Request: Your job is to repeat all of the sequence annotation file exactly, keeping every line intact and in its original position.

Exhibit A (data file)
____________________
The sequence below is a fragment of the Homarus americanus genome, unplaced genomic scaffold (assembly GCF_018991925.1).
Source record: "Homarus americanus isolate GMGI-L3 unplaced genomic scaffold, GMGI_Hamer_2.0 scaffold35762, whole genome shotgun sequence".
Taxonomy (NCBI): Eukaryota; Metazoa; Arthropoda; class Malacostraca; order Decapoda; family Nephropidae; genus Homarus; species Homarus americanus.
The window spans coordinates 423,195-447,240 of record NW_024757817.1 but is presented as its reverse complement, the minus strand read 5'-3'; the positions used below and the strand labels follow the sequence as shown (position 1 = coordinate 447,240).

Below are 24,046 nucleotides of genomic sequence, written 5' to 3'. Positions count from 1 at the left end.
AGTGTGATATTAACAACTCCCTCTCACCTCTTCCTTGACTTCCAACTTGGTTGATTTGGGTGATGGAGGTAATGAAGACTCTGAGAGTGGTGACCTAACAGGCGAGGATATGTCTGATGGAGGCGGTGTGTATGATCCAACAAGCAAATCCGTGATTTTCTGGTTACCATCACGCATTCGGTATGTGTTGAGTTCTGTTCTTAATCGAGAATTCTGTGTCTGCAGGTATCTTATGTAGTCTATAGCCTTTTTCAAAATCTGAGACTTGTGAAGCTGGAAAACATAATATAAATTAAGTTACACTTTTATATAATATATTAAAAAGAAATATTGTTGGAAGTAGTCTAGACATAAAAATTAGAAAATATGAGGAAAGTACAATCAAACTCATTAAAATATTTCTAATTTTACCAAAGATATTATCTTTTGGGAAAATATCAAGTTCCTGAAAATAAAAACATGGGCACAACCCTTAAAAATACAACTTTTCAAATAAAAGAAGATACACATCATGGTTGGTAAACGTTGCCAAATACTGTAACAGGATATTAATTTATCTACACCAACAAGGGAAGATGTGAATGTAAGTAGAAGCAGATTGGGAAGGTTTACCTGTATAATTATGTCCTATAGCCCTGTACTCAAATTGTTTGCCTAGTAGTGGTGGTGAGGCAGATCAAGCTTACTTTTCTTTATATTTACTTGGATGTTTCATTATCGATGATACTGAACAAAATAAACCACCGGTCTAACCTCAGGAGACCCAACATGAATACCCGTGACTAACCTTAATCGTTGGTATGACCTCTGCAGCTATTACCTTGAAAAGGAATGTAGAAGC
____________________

The sequence below is a fragment of the Homarus americanus genome, unplaced genomic scaffold (assembly GCF_018991925.1).
Source record: "Homarus americanus isolate GMGI-L3 unplaced genomic scaffold, GMGI_Hamer_2.0 scaffold35762, whole genome shotgun sequence".
Taxonomy (NCBI): Eukaryota; Metazoa; Arthropoda; class Malacostraca; order Decapoda; family Nephropidae; genus Homarus; species Homarus americanus.
The window spans coordinates 423,195-447,240 of record NW_024757817.1 but is presented as its reverse complement, the minus strand read 5'-3'; the positions used below and the strand labels follow the sequence as shown (position 1 = coordinate 447,240).

Below are 24,046 nucleotides of genomic sequence, written 5' to 3'. Positions count from 1 at the left end.
AGTGTGATATTAACAACTCCCTCTCACCTCTTCCTTGACTTCCAACTTGGTTGATTTGGGTGATGGAGGTAATGAAGACTCTGAGAGTGGTGACCTAACAGGCGAGGATATGTCTGATGGAGGCGGTGTGTATGATCCAACAAGCAAATCCGTGATTTTCTGGTTACCATCACGCATTCGGTATGTGTTGAGTTCTGTTCTTAATCGAGAATTCTGTGTCTGCAGGTATCTTATGTAGTCTATAGCCTTTTTCAAAATCTGAGACTTGTGAAGCTGGAAAACATAATATAAATTAAGTTACACTTTTATATAATATATTAAAAAGAAATATTGTTGGAAGTAGTCTAGACATAAAAATTAGAAAATATGAGGAAAGTACAATCAAACTCATTAAAATATTTCTAATTTTACCAAAGATATTATCTTTTGGGAAAATATCAAGTTCCTGAAAATAAAAACATGGGCACAACCCTTAAAAATACAACTTTTCAAATAAAAGAAGATACACATCATGGTTGGTAAACGTTGCCAAATACTGTAACAGGATATTAATTTATCTACACCAACAAGGGAAGATGTGAATGTAAGTAGAAGCAGATTGGGAAGGTTTACCTGTATAATTATGTCCTATAGCCCTGTACTCAAATTGTTTGCCTAGTAGTGGTGGTGAGGCAGATCAAGCTTACTTTTCTTTATATTTACTTGGATGTTTCATTATCGATGATACTGAACAAAATAAACCACCGGTCTAACCTCAGGAGACCCAACATGAATACCCGTGACTAACCTTAATCGTTGGTATGACCTCTGCAGCTATTACCTTGAAAAGGAATGTAGAAGC